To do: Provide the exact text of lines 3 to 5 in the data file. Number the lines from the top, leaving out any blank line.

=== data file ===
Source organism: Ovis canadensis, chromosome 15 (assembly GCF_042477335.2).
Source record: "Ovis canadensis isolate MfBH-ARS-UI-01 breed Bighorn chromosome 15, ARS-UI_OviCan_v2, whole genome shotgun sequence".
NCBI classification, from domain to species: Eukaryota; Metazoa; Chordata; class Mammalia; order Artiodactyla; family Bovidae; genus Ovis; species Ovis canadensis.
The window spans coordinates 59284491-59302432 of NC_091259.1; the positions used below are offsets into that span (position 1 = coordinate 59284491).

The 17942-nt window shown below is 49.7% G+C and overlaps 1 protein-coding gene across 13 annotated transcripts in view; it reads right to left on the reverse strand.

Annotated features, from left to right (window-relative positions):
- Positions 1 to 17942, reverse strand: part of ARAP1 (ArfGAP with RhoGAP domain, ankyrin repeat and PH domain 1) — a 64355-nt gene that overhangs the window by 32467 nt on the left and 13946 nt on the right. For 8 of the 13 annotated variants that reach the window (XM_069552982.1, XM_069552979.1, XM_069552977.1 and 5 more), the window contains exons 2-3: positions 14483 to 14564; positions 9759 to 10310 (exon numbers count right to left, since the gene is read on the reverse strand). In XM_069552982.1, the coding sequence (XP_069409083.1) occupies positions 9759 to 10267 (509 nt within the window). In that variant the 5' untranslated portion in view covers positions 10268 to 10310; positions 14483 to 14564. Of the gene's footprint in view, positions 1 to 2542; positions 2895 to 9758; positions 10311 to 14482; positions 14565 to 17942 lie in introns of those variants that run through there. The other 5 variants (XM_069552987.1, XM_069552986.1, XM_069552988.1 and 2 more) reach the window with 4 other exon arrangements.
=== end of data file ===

NCBI classification, from domain to species: Eukaryota; Metazoa; Chordata; class Mammalia; order Artiodactyla; family Bovidae; genus Ovis; species Ovis canadensis.
The window spans coordinates 59284491-59302432 of NC_091259.1; the positions used below are offsets into that span (position 1 = coordinate 59284491).

The 17942-nt window shown below is 49.7% G+C and overlaps 1 protein-coding gene across 13 annotated transcripts in view; it reads right to left on the reverse strand.